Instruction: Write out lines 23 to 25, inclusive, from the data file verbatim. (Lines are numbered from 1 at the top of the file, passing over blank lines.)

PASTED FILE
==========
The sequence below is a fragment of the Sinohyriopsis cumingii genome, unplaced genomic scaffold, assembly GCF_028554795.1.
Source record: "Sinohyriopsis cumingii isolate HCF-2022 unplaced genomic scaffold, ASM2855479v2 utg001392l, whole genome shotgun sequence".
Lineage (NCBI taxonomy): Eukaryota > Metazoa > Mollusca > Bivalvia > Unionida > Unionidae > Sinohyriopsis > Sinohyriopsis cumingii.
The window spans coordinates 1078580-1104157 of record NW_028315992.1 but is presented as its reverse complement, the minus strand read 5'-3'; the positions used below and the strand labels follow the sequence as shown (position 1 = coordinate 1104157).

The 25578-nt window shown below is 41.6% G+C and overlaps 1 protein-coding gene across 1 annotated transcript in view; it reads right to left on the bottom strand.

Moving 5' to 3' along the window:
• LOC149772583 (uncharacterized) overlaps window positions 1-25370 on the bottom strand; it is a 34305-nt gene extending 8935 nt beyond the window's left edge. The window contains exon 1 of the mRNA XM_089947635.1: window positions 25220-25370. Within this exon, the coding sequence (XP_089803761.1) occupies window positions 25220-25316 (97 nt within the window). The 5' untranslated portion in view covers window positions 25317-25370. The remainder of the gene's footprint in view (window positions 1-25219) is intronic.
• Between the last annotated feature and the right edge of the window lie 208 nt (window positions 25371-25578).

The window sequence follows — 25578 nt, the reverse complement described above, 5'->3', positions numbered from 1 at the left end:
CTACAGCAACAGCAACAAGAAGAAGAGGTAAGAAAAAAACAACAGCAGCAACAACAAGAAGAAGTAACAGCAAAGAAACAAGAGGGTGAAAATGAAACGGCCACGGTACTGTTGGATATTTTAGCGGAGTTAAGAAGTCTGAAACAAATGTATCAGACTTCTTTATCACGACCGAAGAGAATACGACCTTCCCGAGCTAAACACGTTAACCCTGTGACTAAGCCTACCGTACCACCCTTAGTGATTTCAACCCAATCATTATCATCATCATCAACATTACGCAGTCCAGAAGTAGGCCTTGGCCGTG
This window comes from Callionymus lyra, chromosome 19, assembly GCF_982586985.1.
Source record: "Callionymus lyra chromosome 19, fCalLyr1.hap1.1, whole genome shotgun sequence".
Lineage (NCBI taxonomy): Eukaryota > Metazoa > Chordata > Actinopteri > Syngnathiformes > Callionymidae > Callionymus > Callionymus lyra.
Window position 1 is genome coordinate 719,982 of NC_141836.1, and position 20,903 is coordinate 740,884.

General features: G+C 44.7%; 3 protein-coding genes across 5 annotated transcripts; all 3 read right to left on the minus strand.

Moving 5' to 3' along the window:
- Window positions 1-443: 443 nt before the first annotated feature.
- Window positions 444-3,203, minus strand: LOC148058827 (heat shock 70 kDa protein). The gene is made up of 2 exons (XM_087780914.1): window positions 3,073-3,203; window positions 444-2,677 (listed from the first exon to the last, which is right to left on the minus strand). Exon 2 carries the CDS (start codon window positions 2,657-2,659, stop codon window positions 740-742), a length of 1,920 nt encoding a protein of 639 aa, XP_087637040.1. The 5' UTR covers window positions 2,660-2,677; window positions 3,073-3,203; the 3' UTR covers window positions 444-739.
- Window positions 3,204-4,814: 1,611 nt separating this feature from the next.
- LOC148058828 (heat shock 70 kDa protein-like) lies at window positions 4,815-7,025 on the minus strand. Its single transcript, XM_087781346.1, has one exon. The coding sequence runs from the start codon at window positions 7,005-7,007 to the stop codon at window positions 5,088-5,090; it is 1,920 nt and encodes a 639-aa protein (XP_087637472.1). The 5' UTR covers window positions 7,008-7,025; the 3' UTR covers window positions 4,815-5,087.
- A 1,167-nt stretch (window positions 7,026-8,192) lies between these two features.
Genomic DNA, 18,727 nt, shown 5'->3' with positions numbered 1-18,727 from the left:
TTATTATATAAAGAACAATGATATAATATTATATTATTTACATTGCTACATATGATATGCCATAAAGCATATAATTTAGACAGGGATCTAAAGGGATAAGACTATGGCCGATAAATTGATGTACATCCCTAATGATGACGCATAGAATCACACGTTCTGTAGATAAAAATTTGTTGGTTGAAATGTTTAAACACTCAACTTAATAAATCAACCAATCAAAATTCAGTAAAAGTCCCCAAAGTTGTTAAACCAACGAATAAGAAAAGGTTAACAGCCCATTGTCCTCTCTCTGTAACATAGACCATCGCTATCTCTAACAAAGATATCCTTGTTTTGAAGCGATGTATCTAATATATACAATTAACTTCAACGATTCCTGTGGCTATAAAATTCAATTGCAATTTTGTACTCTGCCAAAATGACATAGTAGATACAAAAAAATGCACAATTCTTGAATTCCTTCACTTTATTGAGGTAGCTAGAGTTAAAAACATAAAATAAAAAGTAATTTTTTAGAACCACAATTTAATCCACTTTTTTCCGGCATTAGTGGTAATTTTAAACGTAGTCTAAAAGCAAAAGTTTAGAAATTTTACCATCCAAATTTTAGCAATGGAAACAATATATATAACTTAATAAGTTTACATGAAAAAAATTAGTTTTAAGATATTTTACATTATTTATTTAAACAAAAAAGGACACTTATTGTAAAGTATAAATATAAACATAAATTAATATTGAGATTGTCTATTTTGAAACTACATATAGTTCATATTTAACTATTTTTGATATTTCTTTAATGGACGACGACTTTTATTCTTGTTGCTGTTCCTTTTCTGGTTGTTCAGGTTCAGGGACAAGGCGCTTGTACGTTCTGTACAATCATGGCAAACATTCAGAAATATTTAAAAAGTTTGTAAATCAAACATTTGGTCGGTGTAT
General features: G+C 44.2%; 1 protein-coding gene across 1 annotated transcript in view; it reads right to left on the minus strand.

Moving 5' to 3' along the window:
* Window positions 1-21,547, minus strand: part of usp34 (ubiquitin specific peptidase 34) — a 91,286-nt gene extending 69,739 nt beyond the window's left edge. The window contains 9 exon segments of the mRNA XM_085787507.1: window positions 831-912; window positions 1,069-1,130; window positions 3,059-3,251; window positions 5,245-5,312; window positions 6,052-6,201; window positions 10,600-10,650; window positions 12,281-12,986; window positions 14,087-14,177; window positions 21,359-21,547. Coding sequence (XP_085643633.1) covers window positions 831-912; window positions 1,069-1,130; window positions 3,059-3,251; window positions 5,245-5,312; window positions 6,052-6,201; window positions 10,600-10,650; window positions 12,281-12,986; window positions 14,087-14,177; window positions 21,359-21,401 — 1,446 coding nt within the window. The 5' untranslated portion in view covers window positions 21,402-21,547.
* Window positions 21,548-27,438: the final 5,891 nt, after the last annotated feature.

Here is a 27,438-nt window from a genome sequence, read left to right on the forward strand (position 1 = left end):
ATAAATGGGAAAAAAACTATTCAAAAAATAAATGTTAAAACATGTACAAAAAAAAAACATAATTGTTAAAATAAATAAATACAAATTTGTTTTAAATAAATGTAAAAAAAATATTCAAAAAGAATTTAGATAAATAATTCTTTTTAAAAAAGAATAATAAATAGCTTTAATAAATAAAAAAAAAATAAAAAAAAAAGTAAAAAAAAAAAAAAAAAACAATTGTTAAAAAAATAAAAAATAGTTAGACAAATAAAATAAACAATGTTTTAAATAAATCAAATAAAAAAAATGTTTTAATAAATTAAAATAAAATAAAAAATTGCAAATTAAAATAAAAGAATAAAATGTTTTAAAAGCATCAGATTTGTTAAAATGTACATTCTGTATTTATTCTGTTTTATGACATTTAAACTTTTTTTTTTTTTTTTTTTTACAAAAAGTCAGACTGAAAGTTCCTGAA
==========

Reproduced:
TTATTATATAAAGAACAATGATATAATATTATATTATTTACATTGCTACATATGATATGCCATAAAGCATATAATTTAGACAGGGATCTAAAGGGATAAGACTATGGCCGATAAATTGATGTACATCCCTAATGATGACGCATAGAATCACACGTTCTGTAGATAAAAATTTGTTGGTTGAAATGTTTAAACACTCAACTTAATAAATCAACCAATCAAAATTCAGTAAAAGTCCCCAAAGTTGTTAAACCAACGAATAAGAAAAGGTTAACAGCCCATTGTCCTCTCTCTGTAACATAGACCATCGCTATCTCTAACAAAGATATCCTTGTTTTGAAGCGATGTATCTAATATATACAATTAACTTCAACGATTCCTGTGGCTATAAAATTCAATTGCAATTTTGTACTCTGCCAAAATGACATAGTAGATACAAAAAAATGCACAATTCTTGAATTCCTTCACTTTATTGAGGTAGCTAGAGTTAAAAACATAAAATAAAAAGTAATTTTTTAGAACCACAATTTAATCCACTTTTTTCCGGCATTAGTGGTAATTTTAAACGTAGTCTAAAAGCAAAAGTTTAGAAATTTTACCATCCAAATTTTAGCAATGGAAACAATATATATAACTTAATAAGTTTACATGAAAAAAATTAGTTTTAAGATATTTTACATTATTTATTTAAACAAAAAAGGACACTTATTGTAAAGTATAAATATAAACATAAATTAATATTGAGATTGTCTATTTTGAAACTACATATAGTTCATATTTAACTATTTTTGATATTTCTTTAATGGACGACGACTTTTATTCTTGTTGCTGTTCCTTTTCTGGTTGTTCAGGTTCAGGGACAAGGCGCTTGTACGTTCTGTACAATCATGGCAAACATTCAGAAATATTTAAAAAGTTTGTAAATCAAACATTTGGTCGGTGTAT
General features: G+C 44.2%; 1 protein-coding gene across 1 annotated transcript in view; it reads right to left on the minus strand.

Moving 5' to 3' along the window: